There’s no shortage of new technology to take advantage of in the trucking industry. It seems that every day a new monitoring system or analytics platform update is released, while fleets puzzle through the best technology infrastructure for their operations. As the industry is flooded with devices for tracking, navigating, recording, logging, monitoring and beyond, one lingering question remains: At what rate are fleets adopting this new technology?
The American Transportation Research Institute (ATRI) probed that subject during an interactive webinar on Jan. 23. The institute invited fleets and other industry stakeholders in order to track trucking’s technology trends and shine some light on the Smart Roadside Initiative (SRI). As part of the SRI effort, ATRI assessed industry investment trends for a variety of existing and emerging safety systems and technologies and has also evaluated the market penetration and relative costs, among other things.
ATRI explained that SRI is “a collection of technologies that could reduce the delay and the amount of work required to collect and assess information from authoritative sources.” User interfaces, system-to-system connections and a way to electronically identify vehicles are the big focuses of the initiative.
Throughout the webinar, ATRI posed questions to the fleets regarding the usage of technologies ranging from equipment-focused tire pressure monitoring and tractor/trailer tracking systems to backend software systems and utilization of smartphones.
While the informal Q&A may be more anecdotal than scientific, a few of the findings were particularly interesting. ATRI reported that a 2005 study found that a majority of carriers accessed vehicle data manually and less than once a week. For those who answered, the majority agreed that vehicle data is now mostly accessed remotely more than once a week. A few other fun trucking technology facts: A majority of those who answered view the real-time truck parking availability, weather and rollover notification programs as extremely favorable; and many respondents also believe that utilization of lane departure warning, roll stability and forward collision warning systems have increased.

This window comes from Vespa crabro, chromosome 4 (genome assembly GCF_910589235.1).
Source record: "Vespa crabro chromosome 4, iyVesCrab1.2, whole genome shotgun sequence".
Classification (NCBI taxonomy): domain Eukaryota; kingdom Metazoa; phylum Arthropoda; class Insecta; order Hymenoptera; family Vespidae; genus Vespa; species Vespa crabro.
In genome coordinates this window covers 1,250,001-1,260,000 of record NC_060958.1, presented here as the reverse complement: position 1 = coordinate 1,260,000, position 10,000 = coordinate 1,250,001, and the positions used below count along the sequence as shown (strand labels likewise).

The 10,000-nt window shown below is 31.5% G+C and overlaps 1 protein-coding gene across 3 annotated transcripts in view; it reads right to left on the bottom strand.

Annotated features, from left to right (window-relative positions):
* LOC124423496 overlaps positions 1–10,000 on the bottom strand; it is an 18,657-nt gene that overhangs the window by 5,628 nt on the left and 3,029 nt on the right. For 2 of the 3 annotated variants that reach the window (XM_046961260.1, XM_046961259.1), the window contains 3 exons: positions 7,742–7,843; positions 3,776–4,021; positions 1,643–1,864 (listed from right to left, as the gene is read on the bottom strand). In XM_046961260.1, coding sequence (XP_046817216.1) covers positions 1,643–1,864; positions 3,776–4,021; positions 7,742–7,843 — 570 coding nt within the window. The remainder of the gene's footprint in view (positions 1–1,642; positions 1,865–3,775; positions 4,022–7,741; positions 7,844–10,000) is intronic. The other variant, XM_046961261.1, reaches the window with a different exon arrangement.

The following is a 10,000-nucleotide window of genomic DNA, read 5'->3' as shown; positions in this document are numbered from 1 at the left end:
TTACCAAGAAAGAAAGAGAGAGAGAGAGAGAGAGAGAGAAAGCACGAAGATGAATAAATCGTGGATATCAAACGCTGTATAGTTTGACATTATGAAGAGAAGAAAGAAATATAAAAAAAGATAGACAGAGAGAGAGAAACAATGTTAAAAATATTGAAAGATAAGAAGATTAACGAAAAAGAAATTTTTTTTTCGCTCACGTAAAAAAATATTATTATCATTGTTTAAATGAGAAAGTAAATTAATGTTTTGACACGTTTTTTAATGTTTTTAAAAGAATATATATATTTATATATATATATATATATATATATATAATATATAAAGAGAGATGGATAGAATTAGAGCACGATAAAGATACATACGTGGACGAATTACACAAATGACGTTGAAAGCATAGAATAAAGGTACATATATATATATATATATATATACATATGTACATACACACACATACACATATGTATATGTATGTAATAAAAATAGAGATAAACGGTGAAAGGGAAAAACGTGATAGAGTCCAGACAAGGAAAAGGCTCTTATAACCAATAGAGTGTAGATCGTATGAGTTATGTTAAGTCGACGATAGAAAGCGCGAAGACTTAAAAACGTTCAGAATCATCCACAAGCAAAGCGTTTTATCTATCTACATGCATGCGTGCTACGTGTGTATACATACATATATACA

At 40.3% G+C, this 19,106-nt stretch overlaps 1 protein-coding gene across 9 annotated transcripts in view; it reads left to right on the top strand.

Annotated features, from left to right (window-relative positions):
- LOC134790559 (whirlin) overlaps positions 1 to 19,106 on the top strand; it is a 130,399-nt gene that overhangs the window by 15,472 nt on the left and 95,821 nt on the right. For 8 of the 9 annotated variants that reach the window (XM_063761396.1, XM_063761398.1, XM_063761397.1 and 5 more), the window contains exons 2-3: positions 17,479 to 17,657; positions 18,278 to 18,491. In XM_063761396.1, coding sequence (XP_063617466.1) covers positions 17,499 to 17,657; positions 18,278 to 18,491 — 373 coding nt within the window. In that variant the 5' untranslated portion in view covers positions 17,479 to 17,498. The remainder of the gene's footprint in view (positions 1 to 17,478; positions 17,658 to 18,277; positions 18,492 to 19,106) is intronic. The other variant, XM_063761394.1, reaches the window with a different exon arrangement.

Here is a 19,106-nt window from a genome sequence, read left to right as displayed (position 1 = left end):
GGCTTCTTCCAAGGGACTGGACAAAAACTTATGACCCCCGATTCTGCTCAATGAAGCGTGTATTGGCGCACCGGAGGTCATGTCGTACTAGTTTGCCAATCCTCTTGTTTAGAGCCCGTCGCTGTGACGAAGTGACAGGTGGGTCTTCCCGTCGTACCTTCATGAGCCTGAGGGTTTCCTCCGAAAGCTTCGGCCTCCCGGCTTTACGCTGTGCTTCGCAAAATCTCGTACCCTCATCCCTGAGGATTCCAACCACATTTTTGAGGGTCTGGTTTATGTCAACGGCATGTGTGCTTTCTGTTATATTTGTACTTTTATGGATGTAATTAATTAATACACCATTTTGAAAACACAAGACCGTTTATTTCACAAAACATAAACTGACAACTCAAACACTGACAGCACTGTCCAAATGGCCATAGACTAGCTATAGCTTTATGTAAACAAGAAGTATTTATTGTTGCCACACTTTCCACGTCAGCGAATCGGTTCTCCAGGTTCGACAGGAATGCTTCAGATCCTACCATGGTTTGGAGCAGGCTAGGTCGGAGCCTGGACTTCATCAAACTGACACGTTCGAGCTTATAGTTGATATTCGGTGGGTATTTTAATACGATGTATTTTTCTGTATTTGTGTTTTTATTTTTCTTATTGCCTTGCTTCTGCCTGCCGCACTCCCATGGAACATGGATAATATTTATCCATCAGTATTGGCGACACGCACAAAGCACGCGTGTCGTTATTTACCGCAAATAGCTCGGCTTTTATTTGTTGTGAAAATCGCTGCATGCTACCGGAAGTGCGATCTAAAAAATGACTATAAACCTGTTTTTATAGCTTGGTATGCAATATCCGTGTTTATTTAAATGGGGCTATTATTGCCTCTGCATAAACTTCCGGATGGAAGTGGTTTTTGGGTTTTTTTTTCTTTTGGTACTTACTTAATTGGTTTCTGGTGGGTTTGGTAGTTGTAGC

Certainly, the role of technology within the trucking industry is growing—whether it’s motivated by federal regulations like the pending electronic onboard recorder mandate contained in Map21 or the promise of increased efficiency and streamlined business operations. There is still the major hurdle of implementing a technology solution and educating fleet managers on how they can improve their fleet’s productivity.
For fleet managers, that comes down to knowing what data they want and how often they want it. Those factors are typically driven by business challenges. Want to put a cap on the fuel spending? An analytics system will help you track your tractor data. Looking for maintenance support? There’s a tech-infused roadside assistant program for that. Tire-related issues costing you a fortune? Try a tire pressure monitoring system to keep your trucks rolling large.
Data can help maximize equipment assets within safe parameters. It can also give managers an in-depth look at business and cost-saving opportunities that they didn’t even know were there. It just comes down to zeroing in on your fleet’s demands. Working with a trusted technology provider will allow fleets to effectively choose the most appropriate and necessary applications to meet their business needs.
This column appeared in the February 2014 edition of Fleet Equipment. You can read the entire issue on your phone or tablet by downloading the Fleet Equipment app.